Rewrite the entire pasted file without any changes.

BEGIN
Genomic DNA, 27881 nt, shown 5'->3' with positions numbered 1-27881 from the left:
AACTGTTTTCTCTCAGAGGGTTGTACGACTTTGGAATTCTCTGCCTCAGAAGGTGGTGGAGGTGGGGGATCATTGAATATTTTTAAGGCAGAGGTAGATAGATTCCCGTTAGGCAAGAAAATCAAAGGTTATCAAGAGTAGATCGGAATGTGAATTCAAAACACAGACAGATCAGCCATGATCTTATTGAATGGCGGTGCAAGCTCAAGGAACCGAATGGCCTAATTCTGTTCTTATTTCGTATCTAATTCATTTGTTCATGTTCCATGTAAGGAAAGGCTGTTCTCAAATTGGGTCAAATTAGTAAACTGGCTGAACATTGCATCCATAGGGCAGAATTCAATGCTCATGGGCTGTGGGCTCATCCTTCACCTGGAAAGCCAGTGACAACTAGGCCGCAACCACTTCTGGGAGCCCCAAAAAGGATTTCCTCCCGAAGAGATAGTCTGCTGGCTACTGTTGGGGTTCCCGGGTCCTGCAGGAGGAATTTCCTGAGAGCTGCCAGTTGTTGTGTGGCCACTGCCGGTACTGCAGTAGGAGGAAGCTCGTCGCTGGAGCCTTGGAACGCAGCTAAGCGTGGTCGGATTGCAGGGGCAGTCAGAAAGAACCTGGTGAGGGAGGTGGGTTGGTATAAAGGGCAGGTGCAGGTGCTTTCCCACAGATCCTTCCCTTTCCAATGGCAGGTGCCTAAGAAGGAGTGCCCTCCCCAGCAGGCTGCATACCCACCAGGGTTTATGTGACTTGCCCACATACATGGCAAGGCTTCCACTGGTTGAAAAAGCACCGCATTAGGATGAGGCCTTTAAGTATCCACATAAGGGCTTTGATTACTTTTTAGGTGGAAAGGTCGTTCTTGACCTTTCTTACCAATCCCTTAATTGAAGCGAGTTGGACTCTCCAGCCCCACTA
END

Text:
Genomic DNA, 27881 nt, shown 5'->3' with positions numbered 1-27881 from the left:
AACTGTTTTCTCTCAGAGGGTTGTACGACTTTGGAATTCTCTGCCTCAGAAGGTGGTGGAGGTGGGGGATCATTGAATATTTTTAAGGCAGAGGTAGATAGATTCCCGTTAGGCAAGAAAATCAAAGGTTATCAAGAGTAGATCGGAATGTGAATTCAAAACACAGACAGATCAGCCATGATCTTATTGAATGGCGGTGCAAGCTCAAGGAACCGAATGGCCTAATTCTGTTCTTATTTCGTATCTAATTCATTTGTTCATGTTCCATGTAAGGAAAGGCTGTTCTCAAATTGGGTCAAATTAGTAAACTGGCTGAACATTGCATCCATAGGGCAGAATTCAATGCTCATGGGCTGTGGGCTCATCCTTCACCTGGAAAGCCAGTGACAACTAGGCCGCAACCACTTCTGGGAGCCCCAAAAAGGATTTCCTCCCGAAGAGATAGTCTGCTGGCTACTGTTGGGGTTCCCGGGTCCTGCAGGAGGAATTTCCTGAGAGCTGCCAGTTGTTGTGTGGCCACTGCCGGTACTGCAGTAGGAGGAAGCTCGTCGCTGGAGCCTTGGAACGCAGCTAAGCGTGGTCGGATTGCAGGGGCAGTCAGAAAGAACCTGGTGAGGGAGGTGGGTTGGTATAAAGGGCAGGTGCAGGTGCTTTCCCACAGATCCTTCCCTTTCCAATGGCAGGTGCCTAAGAAGGAGTGCCCTCCCCAGCAGGCTGCATACCCACCAGGGTTTATGTGACTTGCCCACATACATGGCAAGGCTTCCACTGGTTGAAAAAGCACCGCATTAGGATGAGGCCTTTAAGTATCCACATAAGGGCTTTGATTACTTTTTAGGTGGAAAGGTCGTTCTTGACCTTTCTTACCAATCCCTTAATTGAAGCGAGTTGGACTCTCCAGCCCCACTA